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Year : 2017  |  Volume : 4  |  Issue : 3  |  Page : 75-80

Sodium-chloride cotransporter activity regulated by extracellular potassium

Department of Nephrology, Xin Hua Hospital Affiliated to Shanghai Jiao Tong University School of Medicine, Shanghai, China

Correspondence Address:
Chong Zhang
Department of Nephrology, Xin Hua Hospital Affiliated to Shanghai Jiao Tong University School of Medicine, Shanghai Shi
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Source of Support: None, Conflict of Interest: None

DOI: 10.4103/jina.jina_13_17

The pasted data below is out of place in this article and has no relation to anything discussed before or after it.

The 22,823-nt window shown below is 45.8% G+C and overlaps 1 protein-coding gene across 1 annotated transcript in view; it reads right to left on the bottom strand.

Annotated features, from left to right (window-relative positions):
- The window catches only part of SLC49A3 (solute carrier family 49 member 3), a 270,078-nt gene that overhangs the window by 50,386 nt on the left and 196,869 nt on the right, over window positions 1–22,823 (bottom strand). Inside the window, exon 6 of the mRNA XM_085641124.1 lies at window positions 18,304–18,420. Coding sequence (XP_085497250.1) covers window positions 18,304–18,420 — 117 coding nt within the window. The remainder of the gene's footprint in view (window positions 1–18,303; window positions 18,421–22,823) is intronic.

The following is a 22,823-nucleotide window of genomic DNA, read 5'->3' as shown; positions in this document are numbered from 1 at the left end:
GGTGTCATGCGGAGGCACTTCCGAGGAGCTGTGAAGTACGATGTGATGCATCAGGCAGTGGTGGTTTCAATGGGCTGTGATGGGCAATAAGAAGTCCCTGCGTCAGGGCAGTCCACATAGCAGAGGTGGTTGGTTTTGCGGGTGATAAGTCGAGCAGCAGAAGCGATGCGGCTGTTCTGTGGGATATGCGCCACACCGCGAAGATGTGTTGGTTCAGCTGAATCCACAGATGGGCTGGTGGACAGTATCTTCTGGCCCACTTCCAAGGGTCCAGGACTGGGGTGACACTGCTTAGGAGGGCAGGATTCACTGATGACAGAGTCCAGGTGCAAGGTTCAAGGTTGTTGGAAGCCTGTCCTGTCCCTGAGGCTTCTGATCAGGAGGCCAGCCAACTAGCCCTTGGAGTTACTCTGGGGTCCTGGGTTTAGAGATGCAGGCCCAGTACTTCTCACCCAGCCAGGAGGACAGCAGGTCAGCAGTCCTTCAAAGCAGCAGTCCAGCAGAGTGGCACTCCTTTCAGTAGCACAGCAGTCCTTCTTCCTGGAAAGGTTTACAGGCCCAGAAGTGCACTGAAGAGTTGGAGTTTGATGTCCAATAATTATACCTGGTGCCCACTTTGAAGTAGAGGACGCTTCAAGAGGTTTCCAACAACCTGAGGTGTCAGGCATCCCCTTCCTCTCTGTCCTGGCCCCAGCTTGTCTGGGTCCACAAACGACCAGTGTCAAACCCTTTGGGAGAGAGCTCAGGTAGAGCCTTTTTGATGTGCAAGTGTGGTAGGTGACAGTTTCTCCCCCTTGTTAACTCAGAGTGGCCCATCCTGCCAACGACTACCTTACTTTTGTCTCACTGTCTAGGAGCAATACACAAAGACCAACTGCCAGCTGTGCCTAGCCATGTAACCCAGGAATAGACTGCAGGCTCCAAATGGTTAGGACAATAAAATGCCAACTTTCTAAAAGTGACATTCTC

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The thiazide-sensitive sodium-chloride cotransporter (NCC) is exclusively expressed in the apical membrane of the renal distal convoluted tubule (DCT), and it is important for maintaining fluid and salt balance. NCC is responsible for electroneutral NaCl reabsorption, and its activity is determined by phosphorylation, which was reported to be regulated by WNK-stimulated Ste20-type kinases, Ste20-related proline alanine-rich kinase, and oxidative stress response 1 kinase. WNK kinases have chloride-binding sites, and WNK4 has the highest sensitivity to intracellular chloride concentration ([Cl]i) compared with WNK1 and WNK3. NCC dysfunction often comes together with abnormal urinary potassium excretion, which is not only highlighted by Mendelian disorders such as familial hyperkalemic hypertension (FHHt) and Gitelman syndrome but also presented more frequently by long-term usage of thiazides, specific inhibitors of NCC. Recent studies have shown that extracellular potassium (K+) can modulate DCT cell membrane voltage and in turn intracellular Cl, which regulates phosphorylation of WNK kinases. Additional Cl independent mechanisms were also reported by several groups. This paper is a brief review of the recent discoveries on mechanisms of NCC regulation by extracellular potassium.

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